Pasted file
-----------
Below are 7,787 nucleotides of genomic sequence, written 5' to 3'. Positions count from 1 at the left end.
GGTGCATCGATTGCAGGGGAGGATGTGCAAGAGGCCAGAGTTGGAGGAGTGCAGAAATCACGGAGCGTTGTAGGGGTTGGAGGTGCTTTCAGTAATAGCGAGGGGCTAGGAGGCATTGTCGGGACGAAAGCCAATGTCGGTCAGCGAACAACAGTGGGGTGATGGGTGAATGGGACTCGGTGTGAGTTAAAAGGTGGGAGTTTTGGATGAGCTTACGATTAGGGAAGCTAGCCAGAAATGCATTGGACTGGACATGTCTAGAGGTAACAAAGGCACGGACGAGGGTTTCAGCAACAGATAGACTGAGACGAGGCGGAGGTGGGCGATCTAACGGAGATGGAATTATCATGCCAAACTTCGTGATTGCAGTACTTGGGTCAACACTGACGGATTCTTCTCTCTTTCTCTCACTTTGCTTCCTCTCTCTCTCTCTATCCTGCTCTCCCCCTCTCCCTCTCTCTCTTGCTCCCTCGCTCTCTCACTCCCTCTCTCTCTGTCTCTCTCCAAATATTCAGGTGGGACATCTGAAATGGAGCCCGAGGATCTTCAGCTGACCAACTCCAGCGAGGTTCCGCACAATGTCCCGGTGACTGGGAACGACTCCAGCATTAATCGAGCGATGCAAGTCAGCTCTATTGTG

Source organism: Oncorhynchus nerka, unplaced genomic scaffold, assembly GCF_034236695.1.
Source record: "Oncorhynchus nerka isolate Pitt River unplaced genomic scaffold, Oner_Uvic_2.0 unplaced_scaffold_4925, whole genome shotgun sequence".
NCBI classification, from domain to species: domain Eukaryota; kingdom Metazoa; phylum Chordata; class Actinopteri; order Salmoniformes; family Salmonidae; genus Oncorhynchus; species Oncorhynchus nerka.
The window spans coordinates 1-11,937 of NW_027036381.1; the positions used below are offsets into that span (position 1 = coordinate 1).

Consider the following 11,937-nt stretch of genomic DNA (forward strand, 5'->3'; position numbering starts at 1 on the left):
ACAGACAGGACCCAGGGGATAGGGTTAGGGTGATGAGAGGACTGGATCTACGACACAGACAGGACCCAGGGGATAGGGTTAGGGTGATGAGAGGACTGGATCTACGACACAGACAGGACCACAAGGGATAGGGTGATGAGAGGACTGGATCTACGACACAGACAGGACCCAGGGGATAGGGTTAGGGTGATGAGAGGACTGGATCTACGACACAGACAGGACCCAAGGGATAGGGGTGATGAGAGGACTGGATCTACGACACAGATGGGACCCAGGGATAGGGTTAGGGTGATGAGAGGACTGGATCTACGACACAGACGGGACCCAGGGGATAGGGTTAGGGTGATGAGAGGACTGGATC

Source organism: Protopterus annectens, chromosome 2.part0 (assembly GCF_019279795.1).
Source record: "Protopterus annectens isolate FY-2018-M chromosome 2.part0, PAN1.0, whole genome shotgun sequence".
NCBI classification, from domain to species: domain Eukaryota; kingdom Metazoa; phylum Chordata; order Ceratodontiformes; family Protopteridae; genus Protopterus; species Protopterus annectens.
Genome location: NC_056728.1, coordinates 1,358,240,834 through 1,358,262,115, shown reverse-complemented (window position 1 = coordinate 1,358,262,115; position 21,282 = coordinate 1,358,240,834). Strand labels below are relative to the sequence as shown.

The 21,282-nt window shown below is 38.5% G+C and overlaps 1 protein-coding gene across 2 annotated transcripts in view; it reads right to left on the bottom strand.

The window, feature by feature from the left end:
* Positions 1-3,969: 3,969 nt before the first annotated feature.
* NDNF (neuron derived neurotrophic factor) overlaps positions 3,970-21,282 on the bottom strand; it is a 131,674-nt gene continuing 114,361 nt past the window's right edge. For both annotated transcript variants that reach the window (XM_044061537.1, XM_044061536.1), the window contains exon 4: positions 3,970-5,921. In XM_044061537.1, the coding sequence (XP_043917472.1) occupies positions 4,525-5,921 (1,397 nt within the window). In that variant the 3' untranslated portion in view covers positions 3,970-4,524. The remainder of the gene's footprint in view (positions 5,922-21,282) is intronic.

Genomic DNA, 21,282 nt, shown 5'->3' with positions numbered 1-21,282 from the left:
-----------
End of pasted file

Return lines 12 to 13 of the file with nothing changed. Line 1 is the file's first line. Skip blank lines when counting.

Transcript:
Genome location: NC_056728.1, coordinates 1,358,240,834 through 1,358,262,115, shown reverse-complemented (window position 1 = coordinate 1,358,262,115; position 21,282 = coordinate 1,358,240,834). Strand labels below are relative to the sequence as shown.

The 21,282-nt window shown below is 38.5% G+C and overlaps 1 protein-coding gene across 2 annotated transcripts in view; it reads right to left on the bottom strand.